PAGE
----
The sound effects themselves are adequate and there is no voice acting in this game. This might be a blessing in disguise given the quality of most of today's videogame voice actors who find themselves in Japanese games in America. If this game had spoken dialog, there would not be the likes of Thomas Hayden Church (Tombstone, Spider-man 3, Easy A), Michael Bell (O.G. Transformers), and Alan Oppenheimer (Adventures of the motherf*ckin' Gummi Bears) as there were in the original game(s) on the TuroGrafx-CD. Instead we'd probably get shitty acting like that found in "Tales of…" games. That would make the game as a whole much less enjoyable. There are a few vocal utterances when you select a character, but the performances are not long enough to be judged. The music in the game is the best since Ys 4. That's not to say that parts 5 and 6 didn't have good music, they did (especially 6), but they were not on the level of this game. There aren't really any musical selections that are bad, but there are a few (like the town themes, for instance) that you certainly wouldn't want to put on your iPod or some other sort of device which plays illegal MP3s. Definitely a great soundtrack here with a variety of great tunes, many of them very Falcom-sounding.

Lots of innocent animals like bunnies and slime-thingies roam the land. Murder them to gain items, money and experience.
They have no friends, so it's OK. You can even hack at their corpses to get more items to synth into weapons and the such.

Gameplay: 8.3/10
This is the first Ys game where you can play as a non-Adol character, at least that I can certainly recall. You travel in a party with 2 other characters running around with you, switching between them on the fly with the CIRCLE button. Each character has their own strengths. For example, there are fleshy, crusty and flying enemies. Characters like Adol can damage the fleshy enemies but can't do much to the crusty or flying enemies. Likewise, other characters may do maximum damage to crusty or flying enemies. You select the character you need to use to defeat a particular enemy. It can get hectic when there are many different enemy types onscreen at once, but it really isn't confusing as it may seem early on. Sometimes you have even more members in your party, but to play as them you must go into the menu and replace one of your current characters with them. This can be a pain sometimes. There are also items that can be equipped by the entire party, like special shoes that allow you to walk over spiky areas or underwater. Later in the game you will find yourself switching back and forth between all of these items as you will run across a spiky area and immediately go underwater. This menu is accessed with the TRIANGLE button and gets a bit annoying but it isn't overdone enough to make it frustrating. There are also special moves that can be assigned to each button for each character that is accessed by pressing said button while holding down the R button. You can level these attacks up as well and even gain a super-mega attack like some schmuck. It's just complicated enough so that today's gamers are satisfied and yet simple enough so that ancient gamers like me who have a hard time remembering more than two buttons can somehow make it through. Some super-sophisticated gamers may be disappointed to learn that this game does not utilize the Steel Battalion controller for the Xbox. I do recommend remapping the controls so that SQUARE is the attack and ECCHS is the dash. All game should allow button remapping.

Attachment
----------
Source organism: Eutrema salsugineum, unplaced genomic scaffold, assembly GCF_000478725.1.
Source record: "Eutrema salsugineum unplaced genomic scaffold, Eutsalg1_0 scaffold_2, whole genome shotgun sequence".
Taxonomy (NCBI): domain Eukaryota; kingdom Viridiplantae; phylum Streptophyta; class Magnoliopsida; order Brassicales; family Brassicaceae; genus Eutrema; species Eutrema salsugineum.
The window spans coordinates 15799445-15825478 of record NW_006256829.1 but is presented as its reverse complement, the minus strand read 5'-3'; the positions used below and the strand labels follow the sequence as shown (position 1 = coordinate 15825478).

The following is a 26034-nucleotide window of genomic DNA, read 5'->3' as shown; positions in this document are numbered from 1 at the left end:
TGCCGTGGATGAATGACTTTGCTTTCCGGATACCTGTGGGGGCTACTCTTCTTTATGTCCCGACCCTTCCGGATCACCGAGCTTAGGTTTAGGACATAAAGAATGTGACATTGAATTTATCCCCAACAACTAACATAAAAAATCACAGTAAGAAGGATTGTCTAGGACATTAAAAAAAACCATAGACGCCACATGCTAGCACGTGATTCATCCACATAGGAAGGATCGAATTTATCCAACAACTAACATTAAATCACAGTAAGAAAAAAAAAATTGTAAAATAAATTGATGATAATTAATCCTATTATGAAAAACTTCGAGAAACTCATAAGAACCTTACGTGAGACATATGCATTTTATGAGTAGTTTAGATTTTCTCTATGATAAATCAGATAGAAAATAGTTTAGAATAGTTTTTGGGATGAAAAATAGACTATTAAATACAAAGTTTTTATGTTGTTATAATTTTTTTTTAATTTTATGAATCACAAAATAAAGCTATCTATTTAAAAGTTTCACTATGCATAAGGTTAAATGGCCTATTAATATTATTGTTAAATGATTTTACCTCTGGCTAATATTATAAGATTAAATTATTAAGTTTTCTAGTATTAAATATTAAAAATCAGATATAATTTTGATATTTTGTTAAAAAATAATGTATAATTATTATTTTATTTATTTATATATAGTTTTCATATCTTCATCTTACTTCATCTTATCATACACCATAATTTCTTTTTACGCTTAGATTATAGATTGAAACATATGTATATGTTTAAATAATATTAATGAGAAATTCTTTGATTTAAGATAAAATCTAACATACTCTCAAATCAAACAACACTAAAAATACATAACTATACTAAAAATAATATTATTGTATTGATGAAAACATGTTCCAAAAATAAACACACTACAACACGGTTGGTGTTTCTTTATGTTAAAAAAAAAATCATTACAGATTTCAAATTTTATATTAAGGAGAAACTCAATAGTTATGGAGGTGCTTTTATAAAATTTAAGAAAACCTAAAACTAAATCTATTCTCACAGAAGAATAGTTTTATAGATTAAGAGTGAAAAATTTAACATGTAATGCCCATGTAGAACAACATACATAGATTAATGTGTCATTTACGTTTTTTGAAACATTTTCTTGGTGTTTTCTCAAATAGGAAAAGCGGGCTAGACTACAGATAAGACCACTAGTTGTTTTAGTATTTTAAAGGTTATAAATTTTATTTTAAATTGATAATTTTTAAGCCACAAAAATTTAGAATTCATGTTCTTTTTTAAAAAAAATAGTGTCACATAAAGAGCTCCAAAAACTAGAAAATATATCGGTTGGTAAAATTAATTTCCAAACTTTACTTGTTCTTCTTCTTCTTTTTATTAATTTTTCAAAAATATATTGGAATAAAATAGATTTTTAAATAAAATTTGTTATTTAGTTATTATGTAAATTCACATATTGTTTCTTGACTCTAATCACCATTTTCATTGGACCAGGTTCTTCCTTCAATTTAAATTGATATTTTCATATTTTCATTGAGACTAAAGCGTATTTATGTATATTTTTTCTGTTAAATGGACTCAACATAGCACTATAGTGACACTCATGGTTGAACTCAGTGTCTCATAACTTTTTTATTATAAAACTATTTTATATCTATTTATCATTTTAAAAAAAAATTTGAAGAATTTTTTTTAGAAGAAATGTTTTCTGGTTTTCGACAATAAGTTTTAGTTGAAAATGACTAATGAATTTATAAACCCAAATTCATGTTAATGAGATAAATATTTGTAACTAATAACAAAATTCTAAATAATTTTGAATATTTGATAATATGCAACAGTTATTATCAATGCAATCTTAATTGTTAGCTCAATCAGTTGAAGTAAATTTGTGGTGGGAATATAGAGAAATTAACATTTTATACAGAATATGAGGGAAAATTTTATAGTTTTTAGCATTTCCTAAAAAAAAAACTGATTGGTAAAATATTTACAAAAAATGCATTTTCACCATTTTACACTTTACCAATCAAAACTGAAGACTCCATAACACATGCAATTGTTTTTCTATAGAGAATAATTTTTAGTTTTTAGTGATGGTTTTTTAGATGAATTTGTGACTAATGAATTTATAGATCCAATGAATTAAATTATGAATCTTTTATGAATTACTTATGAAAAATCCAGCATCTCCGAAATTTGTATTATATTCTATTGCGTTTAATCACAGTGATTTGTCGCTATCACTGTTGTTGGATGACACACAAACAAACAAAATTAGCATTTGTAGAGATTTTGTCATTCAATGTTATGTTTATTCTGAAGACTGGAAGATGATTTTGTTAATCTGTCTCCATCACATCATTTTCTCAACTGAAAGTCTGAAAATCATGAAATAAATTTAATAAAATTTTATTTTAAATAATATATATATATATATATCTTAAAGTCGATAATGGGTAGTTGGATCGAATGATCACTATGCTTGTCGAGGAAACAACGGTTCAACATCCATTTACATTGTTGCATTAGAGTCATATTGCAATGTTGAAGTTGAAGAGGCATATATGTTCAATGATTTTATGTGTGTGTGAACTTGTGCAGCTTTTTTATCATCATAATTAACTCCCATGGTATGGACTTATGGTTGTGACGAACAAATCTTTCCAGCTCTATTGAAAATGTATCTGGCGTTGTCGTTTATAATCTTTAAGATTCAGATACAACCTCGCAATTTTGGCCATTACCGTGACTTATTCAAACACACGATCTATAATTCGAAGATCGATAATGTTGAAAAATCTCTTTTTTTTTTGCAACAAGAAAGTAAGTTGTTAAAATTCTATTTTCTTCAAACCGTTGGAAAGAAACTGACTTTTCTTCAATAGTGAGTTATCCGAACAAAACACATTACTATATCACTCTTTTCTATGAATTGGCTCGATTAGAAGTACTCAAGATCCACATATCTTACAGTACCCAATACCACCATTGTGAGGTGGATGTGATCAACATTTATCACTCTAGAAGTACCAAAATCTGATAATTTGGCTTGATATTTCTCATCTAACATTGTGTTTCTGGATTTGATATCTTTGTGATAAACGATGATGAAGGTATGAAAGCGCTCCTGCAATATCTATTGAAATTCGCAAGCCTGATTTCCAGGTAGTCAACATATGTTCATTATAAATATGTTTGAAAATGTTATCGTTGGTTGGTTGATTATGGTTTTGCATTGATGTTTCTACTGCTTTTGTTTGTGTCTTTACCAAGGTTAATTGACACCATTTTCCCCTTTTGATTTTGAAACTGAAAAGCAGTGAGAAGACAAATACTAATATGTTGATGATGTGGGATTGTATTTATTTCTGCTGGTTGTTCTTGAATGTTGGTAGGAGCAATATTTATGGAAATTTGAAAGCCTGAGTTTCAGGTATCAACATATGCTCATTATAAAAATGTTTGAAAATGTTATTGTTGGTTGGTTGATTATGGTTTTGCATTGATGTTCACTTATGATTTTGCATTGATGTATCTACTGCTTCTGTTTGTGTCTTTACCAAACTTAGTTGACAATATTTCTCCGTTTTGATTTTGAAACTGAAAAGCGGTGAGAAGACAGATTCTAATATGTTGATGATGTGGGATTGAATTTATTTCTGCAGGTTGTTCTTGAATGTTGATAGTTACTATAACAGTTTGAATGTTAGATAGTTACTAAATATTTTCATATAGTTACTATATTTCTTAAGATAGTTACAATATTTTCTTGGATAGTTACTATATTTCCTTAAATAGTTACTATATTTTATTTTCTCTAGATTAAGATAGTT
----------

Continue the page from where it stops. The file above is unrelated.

The game took me a bit over 20 hours to complete which is just about right, I'd say. I think anywhere between 15 and 20 hours is good. The game overstays its welcome just a little bit, but not enough to bitch about. Most games made today definitely don't know when to end. It was nice to see a game where I didn't have to re-fight all of the bosses again or 16 different forms of the final boss. The game is never overly difficult and only a bit of grinding is really necessary, maybe an hours' worth here or there. The boss fights are a bit long, especially at first, since they have crazy amounts of HP, but any gamer these days is disappointed with boss fights that last less than half an hour. Everything these days needs to be "OMG EPIC!!!". This game doesn't quite go to that level, thankfully. I had lots of fun playing this game, probably more so than Ys 6 and definitely more so than Ys 5. And for those who haven't played an Ys game in a loooong time, yes you must press a button to swing your sword, no more Hydlide mechanics here.

You can see some of the PS1-quality grain/dithering in this shot. Here we are seen obtaining
some of the Titano's "fluid". Yeah. I'll let you figure that one out, Mr. Sticky.

Wrap up:
I bought a PSP to play this game, since it is exclusive to the portable. Would I have rather played it on a real console? Yes, but I do not regret my purchase. This is definitely one of the best games for the PSP and I should know since I own up to 4 PSP games. Other PSP games are not as good or otherwise I would own them for sure. So there you have it!